It is a well-established fact that cats don’t have a very efficient thirst mechanism. What this simply means is that there is very little drive for them to drink. But drink they must, otherwise they risk developing a variety of health disorders especially those related to the kidneys. So how much water should your cat be drinking every day?
The current guideline generally observed by veterinarians is 44 to 66 milliliters of water for every kilogram of a cat’s body weight. This is roughly translated to about 0.67 to 1 fluid ounces for every pound.
The recommendation already includes water from different sources, including food. You should know that cats in the wild don’t really drink that much for the simple fact that they derive their hydration requirements from the food that they eat. Since these are obligate carnivores, the animals that they prey on already contain 70 to 80 percent moisture.
The Role of Wet and Dry Cat Food
Let us apply the knowledge we have obtained above to the type of food that we give to our cats.
Suppose we have a cat that weighs 10 pounds. This means that, at the very minimum, our cat should be getting 6.7 ounces of water every day or a maximum of 10 ounces.
Let us say we give our feline pal 2.5 ounces of dry cat food every day and knowing that dry cat food will contain no more than 10% moisture, this means that our cat is only receiving 0.25 ounces of moisture from its food. This also means that our kitty needs to drink 6.45 ounces more of fresh water every day.
If we give our cat 2.5 ounces of wet canned food that typically contains about 80% moisture, then our cat will already be receiving 2 ounces of water every day. This also means it only needs to drink 4.7 ounces of fresh water.
Giving your feline friend wet food can reduce its dependence on fresh drinking water by at least 30 percent. Giving your cat dry food will only contribute at least 4% of its daily water requirements. The implication here is that, while you will still have to entice your kitty to drink fresh water, you’ll have to double the effort if you’re feeding your kitty exclusive dry cat food.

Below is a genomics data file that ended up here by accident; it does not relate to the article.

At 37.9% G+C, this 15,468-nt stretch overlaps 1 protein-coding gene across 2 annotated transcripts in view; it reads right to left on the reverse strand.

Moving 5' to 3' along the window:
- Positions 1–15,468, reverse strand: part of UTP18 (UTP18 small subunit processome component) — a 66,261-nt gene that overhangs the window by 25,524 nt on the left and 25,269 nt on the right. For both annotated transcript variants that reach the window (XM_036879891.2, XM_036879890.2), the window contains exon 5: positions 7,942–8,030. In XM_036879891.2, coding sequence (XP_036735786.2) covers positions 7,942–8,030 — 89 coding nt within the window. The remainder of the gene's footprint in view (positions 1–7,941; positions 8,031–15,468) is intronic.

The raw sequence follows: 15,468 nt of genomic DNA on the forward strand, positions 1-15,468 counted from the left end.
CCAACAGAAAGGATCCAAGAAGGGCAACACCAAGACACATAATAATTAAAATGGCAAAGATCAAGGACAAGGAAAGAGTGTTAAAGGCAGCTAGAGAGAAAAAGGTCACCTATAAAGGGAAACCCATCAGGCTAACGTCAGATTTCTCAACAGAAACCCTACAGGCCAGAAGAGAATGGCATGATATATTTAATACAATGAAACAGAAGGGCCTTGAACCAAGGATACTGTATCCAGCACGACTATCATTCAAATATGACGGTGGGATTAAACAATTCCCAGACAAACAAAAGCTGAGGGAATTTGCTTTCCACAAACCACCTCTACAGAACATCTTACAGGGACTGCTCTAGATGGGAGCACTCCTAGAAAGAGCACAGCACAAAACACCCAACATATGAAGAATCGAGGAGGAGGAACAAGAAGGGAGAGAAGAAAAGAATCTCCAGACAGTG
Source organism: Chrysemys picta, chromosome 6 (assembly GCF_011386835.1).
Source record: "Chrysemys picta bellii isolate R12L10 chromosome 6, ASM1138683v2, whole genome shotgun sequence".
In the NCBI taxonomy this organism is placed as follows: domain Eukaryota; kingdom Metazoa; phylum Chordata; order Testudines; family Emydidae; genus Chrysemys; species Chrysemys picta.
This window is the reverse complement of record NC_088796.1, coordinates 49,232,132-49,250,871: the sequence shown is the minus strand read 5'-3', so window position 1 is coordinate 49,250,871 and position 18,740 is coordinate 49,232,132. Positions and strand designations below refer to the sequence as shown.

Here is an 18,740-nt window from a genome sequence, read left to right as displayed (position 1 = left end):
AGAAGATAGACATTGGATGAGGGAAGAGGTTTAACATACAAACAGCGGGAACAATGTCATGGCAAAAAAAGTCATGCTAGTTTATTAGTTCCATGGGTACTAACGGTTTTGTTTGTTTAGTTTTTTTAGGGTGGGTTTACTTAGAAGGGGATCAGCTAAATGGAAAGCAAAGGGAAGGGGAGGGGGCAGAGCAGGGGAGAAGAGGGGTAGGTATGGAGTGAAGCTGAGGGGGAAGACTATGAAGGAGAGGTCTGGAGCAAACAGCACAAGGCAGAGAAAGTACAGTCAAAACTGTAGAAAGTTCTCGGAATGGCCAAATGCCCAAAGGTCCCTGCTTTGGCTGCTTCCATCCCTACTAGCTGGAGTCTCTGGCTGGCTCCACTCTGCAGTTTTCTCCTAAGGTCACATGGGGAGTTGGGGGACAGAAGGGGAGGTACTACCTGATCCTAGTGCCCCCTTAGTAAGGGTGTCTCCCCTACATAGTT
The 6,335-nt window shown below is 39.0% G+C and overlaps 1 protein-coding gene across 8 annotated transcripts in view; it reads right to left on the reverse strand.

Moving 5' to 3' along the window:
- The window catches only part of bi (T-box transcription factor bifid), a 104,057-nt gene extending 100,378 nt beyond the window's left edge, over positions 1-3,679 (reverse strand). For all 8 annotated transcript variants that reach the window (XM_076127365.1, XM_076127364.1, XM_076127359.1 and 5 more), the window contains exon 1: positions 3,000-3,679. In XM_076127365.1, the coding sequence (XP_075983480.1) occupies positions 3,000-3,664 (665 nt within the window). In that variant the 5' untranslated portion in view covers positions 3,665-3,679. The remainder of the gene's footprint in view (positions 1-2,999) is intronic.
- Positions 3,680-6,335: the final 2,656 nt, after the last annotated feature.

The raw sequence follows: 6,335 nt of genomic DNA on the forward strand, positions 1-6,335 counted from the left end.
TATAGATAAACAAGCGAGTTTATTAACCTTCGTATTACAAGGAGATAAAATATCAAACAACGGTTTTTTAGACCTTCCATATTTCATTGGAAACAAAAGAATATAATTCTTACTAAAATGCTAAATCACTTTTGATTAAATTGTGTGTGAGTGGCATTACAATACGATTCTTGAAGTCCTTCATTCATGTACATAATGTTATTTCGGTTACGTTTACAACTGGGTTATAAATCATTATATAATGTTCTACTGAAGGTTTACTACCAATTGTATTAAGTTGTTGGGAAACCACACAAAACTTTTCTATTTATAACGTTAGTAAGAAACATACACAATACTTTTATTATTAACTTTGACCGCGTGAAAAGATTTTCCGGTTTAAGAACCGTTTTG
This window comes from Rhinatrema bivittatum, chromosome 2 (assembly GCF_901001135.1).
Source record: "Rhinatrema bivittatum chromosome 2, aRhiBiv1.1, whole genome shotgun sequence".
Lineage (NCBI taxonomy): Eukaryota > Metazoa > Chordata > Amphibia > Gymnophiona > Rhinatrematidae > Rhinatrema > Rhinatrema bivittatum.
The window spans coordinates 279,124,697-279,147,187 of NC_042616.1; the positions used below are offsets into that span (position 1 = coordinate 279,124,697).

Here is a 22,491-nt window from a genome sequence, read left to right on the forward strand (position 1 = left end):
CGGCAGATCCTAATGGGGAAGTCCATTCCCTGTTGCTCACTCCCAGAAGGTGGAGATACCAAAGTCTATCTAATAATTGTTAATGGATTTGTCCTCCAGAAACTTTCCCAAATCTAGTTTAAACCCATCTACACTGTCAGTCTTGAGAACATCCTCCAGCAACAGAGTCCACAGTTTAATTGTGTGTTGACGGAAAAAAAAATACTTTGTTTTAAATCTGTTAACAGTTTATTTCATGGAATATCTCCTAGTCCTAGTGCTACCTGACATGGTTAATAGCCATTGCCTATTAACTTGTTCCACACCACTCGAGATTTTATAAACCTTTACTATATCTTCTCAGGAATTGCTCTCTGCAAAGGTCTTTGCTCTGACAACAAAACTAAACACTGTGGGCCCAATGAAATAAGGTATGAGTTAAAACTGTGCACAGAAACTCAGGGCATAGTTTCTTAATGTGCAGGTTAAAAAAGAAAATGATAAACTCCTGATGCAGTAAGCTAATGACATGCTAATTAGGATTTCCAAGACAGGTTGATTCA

How to Encourage Your Cat to Drink Fresh Water
As we have already said earlier, cats don’t drink that much because the food that they eat are already full of moisture. Well, this is in the wild where they subsist on prey animals. The problem is that domesticated cats have not eliminate this instinct. It is still very strong in them. However, the same predatory instinct can be used to entice them to drink fresh water.
The predatory instinct operates on the principle of movement. As long as there is movement or any signal, there is a possibility of the presence of a prey. There is only one way to be certain about this assumption and that is for the predator to ‘check’ out the suspect prey.
As such instead of giving an ordinary water bowl, better invest in a cat drinking fountain. The continuous circulation of the water creates very random movement. The gentle rustle of the water falling on the pool is also taken as the rustle of a prey scampering to safety. These will entice your cat to drink.
Some also have success putting ice cubes in water bowls. The ice cubes serve as stimulus for cats to think that these are prey. When they try to reach in, the cubes will move further strengthening their suspicion that these are indeed prey.
Alternatively, you can start moistening your cat’s dry food with water or even the broth from a can of tuna. The added flavor should help improve the overall palatability of the dry food. However, be cautious since moistened dry cat food spoils easily.
You can also add a few drops of tuna broth or even chicken broth into your cat’s water bowl. The added taste and flavor should make your kitty drink more than usual.
Placing extra bowls of water at strategic locations in your house can also help encourage your pet to drink.
The important thing to remember is that cats need to drink fresh water every day, regardless of the type of food that they eat. However, giving wet food can greatly help if your cat is simply too stubborn to drink from a bowl or a pet fountain.